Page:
The Fossil of a Duckbill Dinosaur Has Been Found on The ‘Wrong’ Continent
The final chapter of dinosaur history is a tale stretching across two very different worlds, each a vast supercontinent dominated by its own unique mix of predators and herbivores.
Fossilised remains of a plant eater common to one of the two major land masses have been unexpectedly unearthed in rocks belonging to the other, prompting palaeontologists to ask just how it managed to make such a leap.
“It was completely out of place, like finding a kangaroo in Scotland,” says University of Bath palaeontologist Nicholas Longrich, who led a study on the recent discovery.
This out-of-place ‘kangaroo’ was in fact a newly categorised type of crested duckbilled browser known as a hadrosaurid (of a lambeosaurine variety to be precise).
Some 66 million years ago, as the Cretaceous period was drawing to a cataclysmic close, hadrosaurs of many different varieties were among the most common of herbivorous dinosaurs.
At least, that was the case on the supercontinent Laurasia – a mass that would later split to give us today’s continents of North America, Europe, and much of Asia.
Far across the ocean, a separate land mass known as Gondwana was instead ruled by a diversity of long-necked, lumbering sauropods.
The remains of these giants are commonly found in places such as Africa, India, Australia, and South America.
Where Hollywood might see fit to mix the two groups together, broad stretches of water between the continents and long periods of isolation meant by the late Cretaceous, duck-bills and long-necks would only have potentially mingled in distinct regions, such as in what is today Europe.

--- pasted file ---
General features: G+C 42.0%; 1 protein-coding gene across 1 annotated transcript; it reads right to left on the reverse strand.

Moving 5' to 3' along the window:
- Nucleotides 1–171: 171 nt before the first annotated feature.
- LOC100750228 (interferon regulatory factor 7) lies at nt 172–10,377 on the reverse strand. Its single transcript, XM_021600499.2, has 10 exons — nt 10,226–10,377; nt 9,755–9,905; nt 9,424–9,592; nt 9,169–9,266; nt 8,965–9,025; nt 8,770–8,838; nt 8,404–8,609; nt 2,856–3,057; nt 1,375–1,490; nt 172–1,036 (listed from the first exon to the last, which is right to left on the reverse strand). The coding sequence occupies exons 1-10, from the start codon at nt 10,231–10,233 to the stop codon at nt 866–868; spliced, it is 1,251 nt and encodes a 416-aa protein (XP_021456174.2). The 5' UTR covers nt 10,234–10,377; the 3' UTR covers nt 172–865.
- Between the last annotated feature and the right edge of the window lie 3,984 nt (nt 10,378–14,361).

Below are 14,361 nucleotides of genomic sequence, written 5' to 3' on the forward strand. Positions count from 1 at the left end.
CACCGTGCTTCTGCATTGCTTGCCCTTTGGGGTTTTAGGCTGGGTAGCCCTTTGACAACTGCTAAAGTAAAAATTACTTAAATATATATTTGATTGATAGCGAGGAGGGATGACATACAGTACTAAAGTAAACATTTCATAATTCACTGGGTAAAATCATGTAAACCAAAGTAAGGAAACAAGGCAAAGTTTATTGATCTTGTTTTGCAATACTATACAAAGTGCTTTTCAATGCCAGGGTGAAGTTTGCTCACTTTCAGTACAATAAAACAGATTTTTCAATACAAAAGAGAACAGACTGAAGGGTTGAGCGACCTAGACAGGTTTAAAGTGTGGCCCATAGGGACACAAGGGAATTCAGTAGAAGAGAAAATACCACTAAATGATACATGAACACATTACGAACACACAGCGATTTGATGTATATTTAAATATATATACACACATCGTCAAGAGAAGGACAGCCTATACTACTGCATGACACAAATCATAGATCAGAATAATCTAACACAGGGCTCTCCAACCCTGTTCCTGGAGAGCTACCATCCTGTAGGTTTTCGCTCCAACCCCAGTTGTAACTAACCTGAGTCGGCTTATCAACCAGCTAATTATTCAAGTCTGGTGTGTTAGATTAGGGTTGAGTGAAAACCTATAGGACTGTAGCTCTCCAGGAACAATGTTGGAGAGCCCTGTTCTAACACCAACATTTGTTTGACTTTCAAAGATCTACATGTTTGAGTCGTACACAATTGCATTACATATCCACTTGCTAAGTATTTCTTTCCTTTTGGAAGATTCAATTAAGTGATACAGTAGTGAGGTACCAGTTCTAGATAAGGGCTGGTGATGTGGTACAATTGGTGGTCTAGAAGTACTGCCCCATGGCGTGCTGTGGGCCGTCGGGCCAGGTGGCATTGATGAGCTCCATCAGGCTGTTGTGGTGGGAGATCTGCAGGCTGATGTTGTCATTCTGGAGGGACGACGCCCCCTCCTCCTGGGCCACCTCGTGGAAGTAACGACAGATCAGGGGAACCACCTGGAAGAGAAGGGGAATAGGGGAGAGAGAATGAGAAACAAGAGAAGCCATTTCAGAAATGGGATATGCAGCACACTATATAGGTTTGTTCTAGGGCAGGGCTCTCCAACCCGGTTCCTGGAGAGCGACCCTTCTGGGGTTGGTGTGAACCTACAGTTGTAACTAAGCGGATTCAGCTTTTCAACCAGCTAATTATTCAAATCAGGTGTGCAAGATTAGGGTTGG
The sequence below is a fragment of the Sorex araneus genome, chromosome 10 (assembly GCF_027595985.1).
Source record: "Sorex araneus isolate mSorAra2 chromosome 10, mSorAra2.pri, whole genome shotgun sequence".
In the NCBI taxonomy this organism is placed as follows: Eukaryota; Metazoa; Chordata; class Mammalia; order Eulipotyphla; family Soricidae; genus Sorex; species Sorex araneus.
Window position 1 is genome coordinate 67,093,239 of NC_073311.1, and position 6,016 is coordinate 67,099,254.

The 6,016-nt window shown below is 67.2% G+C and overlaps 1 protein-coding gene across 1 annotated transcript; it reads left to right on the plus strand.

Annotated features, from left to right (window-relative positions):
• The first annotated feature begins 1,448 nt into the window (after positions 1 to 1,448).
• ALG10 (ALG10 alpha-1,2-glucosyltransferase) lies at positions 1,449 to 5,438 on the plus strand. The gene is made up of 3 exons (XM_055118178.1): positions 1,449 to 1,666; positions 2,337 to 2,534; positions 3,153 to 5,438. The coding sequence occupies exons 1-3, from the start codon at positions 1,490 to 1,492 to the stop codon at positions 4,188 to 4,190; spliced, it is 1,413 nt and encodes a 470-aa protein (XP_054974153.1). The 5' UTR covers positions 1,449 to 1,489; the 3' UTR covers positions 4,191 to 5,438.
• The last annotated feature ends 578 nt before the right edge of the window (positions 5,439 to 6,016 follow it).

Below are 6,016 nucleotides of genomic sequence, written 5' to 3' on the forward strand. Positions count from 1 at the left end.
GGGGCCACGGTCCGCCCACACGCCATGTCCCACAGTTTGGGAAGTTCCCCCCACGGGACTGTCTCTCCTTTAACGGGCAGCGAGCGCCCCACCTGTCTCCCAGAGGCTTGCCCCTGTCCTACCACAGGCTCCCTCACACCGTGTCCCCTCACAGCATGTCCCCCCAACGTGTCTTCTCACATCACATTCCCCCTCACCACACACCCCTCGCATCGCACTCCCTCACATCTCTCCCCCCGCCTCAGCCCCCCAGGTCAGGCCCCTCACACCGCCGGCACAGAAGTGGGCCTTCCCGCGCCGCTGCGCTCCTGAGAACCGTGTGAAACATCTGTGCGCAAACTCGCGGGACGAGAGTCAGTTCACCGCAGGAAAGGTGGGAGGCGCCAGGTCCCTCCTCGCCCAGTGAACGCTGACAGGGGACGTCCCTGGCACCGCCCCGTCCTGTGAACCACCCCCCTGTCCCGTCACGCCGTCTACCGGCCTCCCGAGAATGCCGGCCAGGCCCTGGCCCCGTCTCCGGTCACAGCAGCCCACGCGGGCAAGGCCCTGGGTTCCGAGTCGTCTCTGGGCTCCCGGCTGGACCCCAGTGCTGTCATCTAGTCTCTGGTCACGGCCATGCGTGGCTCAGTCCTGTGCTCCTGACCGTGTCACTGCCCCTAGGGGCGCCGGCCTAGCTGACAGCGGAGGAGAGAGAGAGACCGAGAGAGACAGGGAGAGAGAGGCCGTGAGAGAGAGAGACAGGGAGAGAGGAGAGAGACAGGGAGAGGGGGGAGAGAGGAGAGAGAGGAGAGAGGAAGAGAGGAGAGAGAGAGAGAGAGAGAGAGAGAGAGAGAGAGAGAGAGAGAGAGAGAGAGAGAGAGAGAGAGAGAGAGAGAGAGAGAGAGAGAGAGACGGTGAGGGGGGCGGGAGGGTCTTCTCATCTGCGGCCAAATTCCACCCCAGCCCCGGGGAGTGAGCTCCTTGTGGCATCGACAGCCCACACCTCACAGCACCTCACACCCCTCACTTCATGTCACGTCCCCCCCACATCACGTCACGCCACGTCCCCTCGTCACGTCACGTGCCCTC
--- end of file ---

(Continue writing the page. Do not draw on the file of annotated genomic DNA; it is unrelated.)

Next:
This newest member of the hadrosaurid family just might be a new exception.
Based on little more than some jaw pieces and a handful of teeth pulled out of a phosphate mine in Morocco, the find is evidence that at least one of these animals must have wandered farther out of Laurasia than ever suspected possible.
Ajnabia jaw and teeth fossil. (Longrich et al., Cretaceous Research, 2020)
Well, maybe not wandered, so much as paddled.
“It was impossible to walk to Africa,” says Longrich.
“These dinosaurs evolved long after continental drift split the continents, and we have no evidence of land bridges. The geology tells us Africa was isolated by oceans. If so, the only way to get there is by water.”
Late Cretaceous hadrosaur discoveries in Europe and Africa, with Ajnabia at number 6. (Longrich, et al., Cretaceous Research, 2020)
The idea isn’t as far-fetched as it might first seem. Hadrosaurs seem quite at home near aquatic environments and come in all shapes and sizes. Some have measured up to 15 metres (45 feet) in length, with large tails and powerful legs capable of making them competent swimmers.
At a more petite 3 metres (9 feet) long, this hadrosaur might have had a little more difficulty making a marathon that could have included hundreds of kilometres of open water.
But theories of smaller animals rapidly crossing oceans on floating rafts of vegetation abound – why not a relatively tiny dinosaur?
“Once-in-a-century events are likely to happen many times. Ocean crossings are needed to explain how lemurs and hippos got to Madagascar, or how monkeys and rodents crossed from Africa to South America,” says Longrich.
Combining the Arabic word for foreigner with the name of the famous Greek seafarer, scientists have dubbed the hadrosaur Ajnabia odysseus.
The same assemblage that contained the Ajnabia jaw has given up a rare few other dinosaur bones, including Gondwana staples of titanosaurs and meat-eating theropods called abelisaurs.
It might not be quite enough to reimagine the division between the Cretaceous supercontinents in the moments before an asteroid changed everything. But it should give us enough pause to claim an ocean would be an insurmountable barrier.
“As far as I know, we’re the first to suggest ocean crossings for dinosaurs,” says Longrich.